Wednesday, 25 March 2015

Trek America Day 10 & 11: Big Bend National Park, Texas

Day 9 was mainly spent in the van, driving from San Antonio to Big Bend National Park.  It was a 414 mile drive taking over 7 hours, with a few pit stops thrown in.  We also had to go through border control, where we were all made to get out of the van and show our passports and answer a few questions about where we landed etc.  Ben said this was quite unusual and usually they take a brief glimpse at the passports and let him on his merry way.  We must look like a motley crue!

The park is beautiful, mainly long flat roads flanked either side by vibrant purple, white and yellow desert flowers, cacti and green shrubs, and in the distance rising up before you is a huge never ending horizon of rocky mountains.  As we neared the campsite we climbed elevation and my ears popped, the rocky mountains suddenly weren't in the horizon any longer and we were within the belly of them, reminding me of a much yellower and hotter and less jagged Llanberis Pass. 

Big Bend is over 800,000 acres of massive canyons, desert, forested mountains and river scapes in the bottom of Texas, on the border of Mexico.  Early explorers called the area El Despoblado, the uninhabited land, as it was so remote and wild.  It is called Big Bend as it is along the curve of the Rio Grande river, which provides a natural border between Mexico and the US.  The area rises up over 7000 feet in the Chisos Mountains from the Rio Grande at 1,800 feet. 

We arrived eager to put up our tents and get settled in to our camp grounds.  The tents are simple enough to put up, little A frame 2 man tents.  We were camping on rocks and stones so I was super happy I had decided to borrow Kim's self inflatable mattress, as the sleeping mats that Trek provide aren't the thickest.  Thanks Kim!! After tent construction we cooked a spaghetti bolognaise dinner and chilled out, watching the sun set and the stars come out.  Big Bend has one of the darkest skies in the country due to low levels of light and air pollution, and I don't think I've ever seen so many stars, the sky was glittering with them.  We spent some time spotting constellations (my offering was Orion's belt, knowledge I acquired from Men In Black. Who says Hollywood isn't educational!), bear proofed the camp ground (everything scented, including food and toiletries, goes into a locker) and went to bed.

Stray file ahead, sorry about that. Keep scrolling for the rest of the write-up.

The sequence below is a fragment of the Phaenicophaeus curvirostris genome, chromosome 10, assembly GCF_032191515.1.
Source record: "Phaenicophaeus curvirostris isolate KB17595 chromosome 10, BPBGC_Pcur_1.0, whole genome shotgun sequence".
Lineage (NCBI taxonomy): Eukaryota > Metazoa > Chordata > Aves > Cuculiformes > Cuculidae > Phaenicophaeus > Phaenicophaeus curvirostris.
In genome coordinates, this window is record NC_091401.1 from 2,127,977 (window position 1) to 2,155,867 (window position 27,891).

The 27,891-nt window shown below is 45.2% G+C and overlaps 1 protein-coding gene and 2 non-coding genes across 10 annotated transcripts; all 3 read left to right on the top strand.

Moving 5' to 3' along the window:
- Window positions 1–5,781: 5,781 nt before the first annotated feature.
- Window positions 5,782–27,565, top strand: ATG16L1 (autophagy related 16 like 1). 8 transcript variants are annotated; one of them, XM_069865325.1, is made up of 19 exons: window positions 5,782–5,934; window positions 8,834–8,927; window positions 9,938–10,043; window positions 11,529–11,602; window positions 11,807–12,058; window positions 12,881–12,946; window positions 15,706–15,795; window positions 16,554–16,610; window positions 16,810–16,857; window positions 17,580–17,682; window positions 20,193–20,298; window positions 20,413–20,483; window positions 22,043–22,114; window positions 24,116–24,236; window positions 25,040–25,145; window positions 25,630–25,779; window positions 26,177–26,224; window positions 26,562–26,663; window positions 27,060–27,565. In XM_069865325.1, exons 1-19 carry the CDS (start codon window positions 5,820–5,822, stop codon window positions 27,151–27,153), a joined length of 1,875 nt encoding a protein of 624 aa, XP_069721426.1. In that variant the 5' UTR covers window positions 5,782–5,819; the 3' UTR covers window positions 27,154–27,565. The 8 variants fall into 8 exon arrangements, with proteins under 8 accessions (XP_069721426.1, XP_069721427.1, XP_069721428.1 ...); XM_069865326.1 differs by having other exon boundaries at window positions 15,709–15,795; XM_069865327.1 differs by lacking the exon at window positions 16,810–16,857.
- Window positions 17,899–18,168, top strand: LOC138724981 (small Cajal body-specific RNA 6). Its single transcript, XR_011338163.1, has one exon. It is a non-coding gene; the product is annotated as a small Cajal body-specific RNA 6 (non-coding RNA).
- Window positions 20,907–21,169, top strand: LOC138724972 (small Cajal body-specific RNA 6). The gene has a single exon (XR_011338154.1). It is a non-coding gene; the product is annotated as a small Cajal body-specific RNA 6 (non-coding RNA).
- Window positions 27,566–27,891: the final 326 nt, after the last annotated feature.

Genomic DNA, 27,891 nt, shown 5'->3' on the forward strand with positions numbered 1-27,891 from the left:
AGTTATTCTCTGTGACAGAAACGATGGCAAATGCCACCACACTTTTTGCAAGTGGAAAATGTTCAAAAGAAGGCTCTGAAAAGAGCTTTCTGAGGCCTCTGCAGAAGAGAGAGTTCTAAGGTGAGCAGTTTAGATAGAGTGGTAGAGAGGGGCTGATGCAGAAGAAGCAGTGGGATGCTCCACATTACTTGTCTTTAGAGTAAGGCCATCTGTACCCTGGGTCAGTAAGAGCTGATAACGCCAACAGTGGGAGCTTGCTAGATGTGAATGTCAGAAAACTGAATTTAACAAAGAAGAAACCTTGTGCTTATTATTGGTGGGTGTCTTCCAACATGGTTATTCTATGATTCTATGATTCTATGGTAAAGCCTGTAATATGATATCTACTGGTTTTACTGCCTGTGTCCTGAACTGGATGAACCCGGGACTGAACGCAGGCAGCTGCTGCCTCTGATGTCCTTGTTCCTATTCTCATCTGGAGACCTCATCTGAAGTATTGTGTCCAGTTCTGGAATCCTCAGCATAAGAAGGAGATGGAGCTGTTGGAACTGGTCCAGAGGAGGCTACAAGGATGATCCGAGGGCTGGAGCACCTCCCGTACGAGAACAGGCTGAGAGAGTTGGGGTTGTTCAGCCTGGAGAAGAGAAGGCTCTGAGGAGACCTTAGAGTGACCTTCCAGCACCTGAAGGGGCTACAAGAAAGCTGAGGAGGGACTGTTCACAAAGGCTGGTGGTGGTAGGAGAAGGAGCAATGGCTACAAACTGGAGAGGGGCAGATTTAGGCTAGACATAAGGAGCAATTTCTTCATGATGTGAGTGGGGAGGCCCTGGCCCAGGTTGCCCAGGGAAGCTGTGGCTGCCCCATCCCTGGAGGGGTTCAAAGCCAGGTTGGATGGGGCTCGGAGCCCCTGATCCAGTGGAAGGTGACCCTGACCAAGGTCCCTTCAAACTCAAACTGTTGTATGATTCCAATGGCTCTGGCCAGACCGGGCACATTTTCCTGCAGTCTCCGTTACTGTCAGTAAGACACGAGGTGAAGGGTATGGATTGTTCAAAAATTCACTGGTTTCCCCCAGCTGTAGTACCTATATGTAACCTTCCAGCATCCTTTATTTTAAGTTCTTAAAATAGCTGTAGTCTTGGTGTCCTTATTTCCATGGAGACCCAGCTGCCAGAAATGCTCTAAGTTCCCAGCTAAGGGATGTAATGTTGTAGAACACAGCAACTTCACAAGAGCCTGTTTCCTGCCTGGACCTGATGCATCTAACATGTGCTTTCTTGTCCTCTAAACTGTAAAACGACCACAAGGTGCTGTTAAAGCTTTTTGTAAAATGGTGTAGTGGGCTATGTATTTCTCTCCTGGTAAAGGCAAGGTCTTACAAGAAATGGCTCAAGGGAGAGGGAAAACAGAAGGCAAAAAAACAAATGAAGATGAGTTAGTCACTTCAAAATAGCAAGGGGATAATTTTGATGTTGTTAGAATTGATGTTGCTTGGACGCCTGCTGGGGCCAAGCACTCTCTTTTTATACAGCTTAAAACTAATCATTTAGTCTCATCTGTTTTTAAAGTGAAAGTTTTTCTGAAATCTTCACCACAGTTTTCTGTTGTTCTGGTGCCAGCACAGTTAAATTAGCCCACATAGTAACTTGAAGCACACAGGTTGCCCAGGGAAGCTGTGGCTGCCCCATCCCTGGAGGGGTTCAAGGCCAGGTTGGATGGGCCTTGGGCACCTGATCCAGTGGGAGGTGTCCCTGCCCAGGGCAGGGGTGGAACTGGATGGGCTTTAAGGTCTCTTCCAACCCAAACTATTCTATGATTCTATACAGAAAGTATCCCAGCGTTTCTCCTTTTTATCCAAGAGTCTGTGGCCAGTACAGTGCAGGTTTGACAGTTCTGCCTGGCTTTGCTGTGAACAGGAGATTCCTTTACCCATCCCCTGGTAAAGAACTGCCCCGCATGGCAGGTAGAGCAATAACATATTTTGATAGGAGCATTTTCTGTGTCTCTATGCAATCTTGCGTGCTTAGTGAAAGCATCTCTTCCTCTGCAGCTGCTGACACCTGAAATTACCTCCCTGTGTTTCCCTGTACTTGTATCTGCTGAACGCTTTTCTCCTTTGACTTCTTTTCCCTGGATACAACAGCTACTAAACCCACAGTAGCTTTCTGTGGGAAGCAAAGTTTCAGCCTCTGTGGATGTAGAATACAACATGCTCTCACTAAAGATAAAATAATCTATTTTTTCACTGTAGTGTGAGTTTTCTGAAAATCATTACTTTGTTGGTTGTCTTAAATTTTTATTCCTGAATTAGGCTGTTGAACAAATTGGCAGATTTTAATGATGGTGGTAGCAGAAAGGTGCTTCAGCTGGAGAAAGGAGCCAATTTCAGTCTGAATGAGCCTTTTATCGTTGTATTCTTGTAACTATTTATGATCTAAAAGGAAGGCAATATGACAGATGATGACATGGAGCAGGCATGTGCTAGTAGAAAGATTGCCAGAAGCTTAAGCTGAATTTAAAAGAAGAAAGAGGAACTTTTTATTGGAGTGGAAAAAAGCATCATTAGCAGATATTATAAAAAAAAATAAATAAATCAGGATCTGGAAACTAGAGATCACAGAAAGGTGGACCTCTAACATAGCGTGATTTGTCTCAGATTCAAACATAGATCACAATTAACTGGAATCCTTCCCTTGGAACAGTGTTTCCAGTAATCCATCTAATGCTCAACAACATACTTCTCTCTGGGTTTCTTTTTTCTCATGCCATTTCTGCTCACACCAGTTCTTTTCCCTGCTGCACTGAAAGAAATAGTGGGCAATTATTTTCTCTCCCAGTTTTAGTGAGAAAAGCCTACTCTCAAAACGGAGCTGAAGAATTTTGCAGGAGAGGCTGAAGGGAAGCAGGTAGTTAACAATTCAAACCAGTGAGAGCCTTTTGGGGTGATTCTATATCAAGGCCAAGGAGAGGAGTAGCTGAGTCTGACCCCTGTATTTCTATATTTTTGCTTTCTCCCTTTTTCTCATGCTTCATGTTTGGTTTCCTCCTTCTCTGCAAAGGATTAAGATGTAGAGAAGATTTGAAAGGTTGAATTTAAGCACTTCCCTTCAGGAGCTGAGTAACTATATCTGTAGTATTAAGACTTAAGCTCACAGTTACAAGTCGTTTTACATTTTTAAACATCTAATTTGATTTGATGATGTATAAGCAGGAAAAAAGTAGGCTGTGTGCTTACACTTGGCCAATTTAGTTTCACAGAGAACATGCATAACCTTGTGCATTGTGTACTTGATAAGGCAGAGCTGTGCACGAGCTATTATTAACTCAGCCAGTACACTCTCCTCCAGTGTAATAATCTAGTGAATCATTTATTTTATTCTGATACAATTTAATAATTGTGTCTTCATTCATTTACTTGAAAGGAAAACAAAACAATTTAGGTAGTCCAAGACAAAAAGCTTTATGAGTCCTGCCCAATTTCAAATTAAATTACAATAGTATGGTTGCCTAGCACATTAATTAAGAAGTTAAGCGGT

I sleep on my side so it isn't the most comfortable even with two sleeping mats, but I managed to get some sleep until the wind woke us all up at 3 am.  I almost thought a hurricane had hit but logic told me Ben would have evacuated us by this point so I just shoved my earplugs in further and tried to ignore the tent sides flapping in my face and the gusts of wind blowing through the tent. 

We woke in the morning to find the tents still in place and everyone accounted for, but with no sunrise yet the place is freezing and the wind still howling.  I put my shorts on and then pull my leggings over the top as it's pretty nippy compared to yesterday's balmy 30 degrees. We had a hearty breakfast (2 nutella covered bagels for me.... and I wonder where my spare tyre is coming from) and set off for our activity of the day - hiking Mt Emory Peak.  This is the highest mountain in the Chisos range and stands at 7,832 feet.  Our campground is already quite high up so we are actually only climbing 2,400ft which is still pretty good going.  It's a beautiful 10.5 mile round trip that takes us just over 5 hours to complete, including breaks and a half hour lunch stop at the top.  The first mile is the hardest as we're all pretty sleepy and our bodies cold, but once we warm up it gets easier.  Pretty sure I'm the only one panting like I'm having an asthma attack though!! 

The trail up is well marked and mainly rocky pathways and some steps where it's particularly steep.  All around is rock and cactus and more rock and cactus and as we climb higher and turn corners the views get more and more spectacular.  We spot a few deer and some beautiful Mexican Jays, crow sized birds with a gorgeous chalky blue colour and an inquisitive face.